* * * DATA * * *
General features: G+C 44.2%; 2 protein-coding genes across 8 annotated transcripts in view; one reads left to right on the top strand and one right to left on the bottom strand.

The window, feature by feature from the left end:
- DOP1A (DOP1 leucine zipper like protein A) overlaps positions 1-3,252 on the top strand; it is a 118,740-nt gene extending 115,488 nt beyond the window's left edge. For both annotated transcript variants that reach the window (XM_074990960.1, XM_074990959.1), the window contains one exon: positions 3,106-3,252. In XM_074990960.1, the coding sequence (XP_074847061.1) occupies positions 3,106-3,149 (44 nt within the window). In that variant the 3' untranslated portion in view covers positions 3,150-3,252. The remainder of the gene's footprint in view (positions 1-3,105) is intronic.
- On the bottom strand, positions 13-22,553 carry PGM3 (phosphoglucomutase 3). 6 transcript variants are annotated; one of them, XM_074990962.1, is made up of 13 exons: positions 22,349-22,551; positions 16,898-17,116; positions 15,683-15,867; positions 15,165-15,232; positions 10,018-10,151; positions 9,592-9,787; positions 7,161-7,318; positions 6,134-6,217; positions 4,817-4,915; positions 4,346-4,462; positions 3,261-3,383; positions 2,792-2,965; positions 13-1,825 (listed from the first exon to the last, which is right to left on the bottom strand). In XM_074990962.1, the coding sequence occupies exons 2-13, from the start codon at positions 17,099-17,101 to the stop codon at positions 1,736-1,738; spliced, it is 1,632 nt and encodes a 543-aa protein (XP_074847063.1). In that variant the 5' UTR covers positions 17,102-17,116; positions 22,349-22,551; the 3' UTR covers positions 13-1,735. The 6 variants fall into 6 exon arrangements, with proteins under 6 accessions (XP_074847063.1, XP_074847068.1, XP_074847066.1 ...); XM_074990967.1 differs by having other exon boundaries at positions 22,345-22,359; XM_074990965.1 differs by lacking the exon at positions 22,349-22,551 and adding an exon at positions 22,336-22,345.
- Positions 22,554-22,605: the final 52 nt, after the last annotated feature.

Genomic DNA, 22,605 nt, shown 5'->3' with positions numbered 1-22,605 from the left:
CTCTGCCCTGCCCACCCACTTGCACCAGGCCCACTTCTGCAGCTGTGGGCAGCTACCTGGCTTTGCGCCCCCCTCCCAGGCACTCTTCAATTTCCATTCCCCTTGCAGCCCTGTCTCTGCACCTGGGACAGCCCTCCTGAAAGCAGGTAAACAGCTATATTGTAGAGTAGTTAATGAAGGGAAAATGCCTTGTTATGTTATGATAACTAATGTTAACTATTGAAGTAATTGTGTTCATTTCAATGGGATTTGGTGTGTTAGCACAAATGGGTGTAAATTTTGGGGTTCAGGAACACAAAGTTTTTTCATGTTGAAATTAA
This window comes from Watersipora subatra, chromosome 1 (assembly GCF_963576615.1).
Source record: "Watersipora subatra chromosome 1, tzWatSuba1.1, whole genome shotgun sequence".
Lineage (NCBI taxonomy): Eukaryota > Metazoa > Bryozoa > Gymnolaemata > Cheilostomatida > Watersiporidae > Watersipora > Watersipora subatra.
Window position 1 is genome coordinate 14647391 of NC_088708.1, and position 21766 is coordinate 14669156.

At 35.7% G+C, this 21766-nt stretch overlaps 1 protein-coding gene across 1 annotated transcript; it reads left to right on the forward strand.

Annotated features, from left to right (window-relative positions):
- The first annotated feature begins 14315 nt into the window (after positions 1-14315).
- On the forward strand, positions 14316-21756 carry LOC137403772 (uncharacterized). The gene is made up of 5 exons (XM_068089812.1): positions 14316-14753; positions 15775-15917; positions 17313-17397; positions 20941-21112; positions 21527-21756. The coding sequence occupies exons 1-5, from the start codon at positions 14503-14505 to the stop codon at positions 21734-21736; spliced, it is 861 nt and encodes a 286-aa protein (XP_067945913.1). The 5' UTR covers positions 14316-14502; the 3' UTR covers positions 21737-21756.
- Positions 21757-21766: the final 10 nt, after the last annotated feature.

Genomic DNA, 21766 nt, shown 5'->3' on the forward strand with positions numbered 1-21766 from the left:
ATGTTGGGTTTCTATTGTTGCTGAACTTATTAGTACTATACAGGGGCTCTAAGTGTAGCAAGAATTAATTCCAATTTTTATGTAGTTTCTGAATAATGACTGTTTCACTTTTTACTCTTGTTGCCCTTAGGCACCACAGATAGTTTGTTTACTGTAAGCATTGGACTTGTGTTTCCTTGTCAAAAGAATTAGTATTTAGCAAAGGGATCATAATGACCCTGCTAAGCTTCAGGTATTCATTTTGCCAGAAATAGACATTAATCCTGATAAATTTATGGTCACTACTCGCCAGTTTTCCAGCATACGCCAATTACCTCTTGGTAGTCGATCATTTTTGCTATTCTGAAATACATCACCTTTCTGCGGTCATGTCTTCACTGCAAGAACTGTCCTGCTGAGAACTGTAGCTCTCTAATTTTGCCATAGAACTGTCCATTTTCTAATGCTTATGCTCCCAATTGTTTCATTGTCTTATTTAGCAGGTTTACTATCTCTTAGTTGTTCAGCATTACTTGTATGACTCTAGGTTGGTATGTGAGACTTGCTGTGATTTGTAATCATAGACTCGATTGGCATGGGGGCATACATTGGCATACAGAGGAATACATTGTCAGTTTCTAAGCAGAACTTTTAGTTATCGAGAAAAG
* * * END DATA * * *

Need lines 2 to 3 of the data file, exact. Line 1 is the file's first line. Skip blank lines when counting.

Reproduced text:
The window, feature by feature from the left end:
- DOP1A (DOP1 leucine zipper like protein A) overlaps positions 1-3,252 on the top strand; it is a 118,740-nt gene extending 115,488 nt beyond the window's left edge. For both annotated transcript variants that reach the window (XM_074990960.1, XM_074990959.1), the window contains one exon: positions 3,106-3,252. In XM_074990960.1, the coding sequence (XP_074847061.1) occupies positions 3,106-3,149 (44 nt within the window). In that variant the 3' untranslated portion in view covers positions 3,150-3,252. The remainder of the gene's footprint in view (positions 1-3,105) is intronic.